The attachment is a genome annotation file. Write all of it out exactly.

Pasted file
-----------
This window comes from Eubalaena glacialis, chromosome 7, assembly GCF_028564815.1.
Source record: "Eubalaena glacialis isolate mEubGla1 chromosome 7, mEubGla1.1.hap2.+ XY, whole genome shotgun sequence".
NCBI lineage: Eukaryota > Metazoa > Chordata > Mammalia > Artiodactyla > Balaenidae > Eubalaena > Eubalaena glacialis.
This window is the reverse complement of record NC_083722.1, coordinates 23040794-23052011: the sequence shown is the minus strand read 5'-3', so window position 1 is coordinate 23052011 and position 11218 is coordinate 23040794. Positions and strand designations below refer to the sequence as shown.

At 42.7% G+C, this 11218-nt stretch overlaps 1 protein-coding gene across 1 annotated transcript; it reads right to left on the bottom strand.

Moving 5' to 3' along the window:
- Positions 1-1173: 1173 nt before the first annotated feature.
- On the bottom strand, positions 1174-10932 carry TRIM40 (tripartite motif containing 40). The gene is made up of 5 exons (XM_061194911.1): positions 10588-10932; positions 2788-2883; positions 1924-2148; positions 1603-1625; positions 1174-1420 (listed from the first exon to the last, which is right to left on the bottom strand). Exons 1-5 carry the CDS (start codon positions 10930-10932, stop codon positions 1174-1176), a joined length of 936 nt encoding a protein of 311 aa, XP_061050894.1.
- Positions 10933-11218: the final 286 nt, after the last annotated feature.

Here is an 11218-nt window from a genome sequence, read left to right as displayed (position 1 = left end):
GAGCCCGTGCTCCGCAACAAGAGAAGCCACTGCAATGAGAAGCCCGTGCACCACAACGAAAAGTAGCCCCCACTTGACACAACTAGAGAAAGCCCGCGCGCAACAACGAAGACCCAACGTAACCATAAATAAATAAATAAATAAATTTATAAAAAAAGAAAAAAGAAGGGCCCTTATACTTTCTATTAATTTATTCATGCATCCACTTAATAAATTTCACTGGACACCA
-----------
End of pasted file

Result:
This window comes from Eubalaena glacialis, chromosome 7, assembly GCF_028564815.1.
Source record: "Eubalaena glacialis isolate mEubGla1 chromosome 7, mEubGla1.1.hap2.+ XY, whole genome shotgun sequence".
NCBI lineage: Eukaryota > Metazoa > Chordata > Mammalia > Artiodactyla > Balaenidae > Eubalaena > Eubalaena glacialis.
This window is the reverse complement of record NC_083722.1, coordinates 23040794-23052011: the sequence shown is the minus strand read 5'-3', so window position 1 is coordinate 23052011 and position 11218 is coordinate 23040794. Positions and strand designations below refer to the sequence as shown.

At 42.7% G+C, this 11218-nt stretch overlaps 1 protein-coding gene across 1 annotated transcript; it reads right to left on the bottom strand.

Moving 5' to 3' along the window:
- Positions 1-1173: 1173 nt before the first annotated feature.
- On the bottom strand, positions 1174-10932 carry TRIM40 (tripartite motif containing 40). The gene is made up of 5 exons (XM_061194911.1): positions 10588-10932; positions 2788-2883; positions 1924-2148; positions 1603-1625; positions 1174-1420 (listed from the first exon to the last, which is right to left on the bottom strand). Exons 1-5 carry the CDS (start codon positions 10930-10932, stop codon positions 1174-1176), a joined length of 936 nt encoding a protein of 311 aa, XP_061050894.1.
- Positions 10933-11218: the final 286 nt, after the last annotated feature.

Here is an 11218-nt window from a genome sequence, read left to right as displayed (position 1 = left end):
GAGCCCGTGCTCCGCAACAAGAGAAGCCACTGCAATGAGAAGCCCGTGCACCACAACGAAAAGTAGCCCCCACTTGACACAACTAGAGAAAGCCCGCGCGCAACAACGAAGACCCAACGTAACCATAAATAAATAAATAAATAAATTTATAAAAAAAGAAAAAAGAAGGGCCCTTATACTTTCTATTAATTTATTCATGCATCCACTTAATAAATTTCACTGGACACCA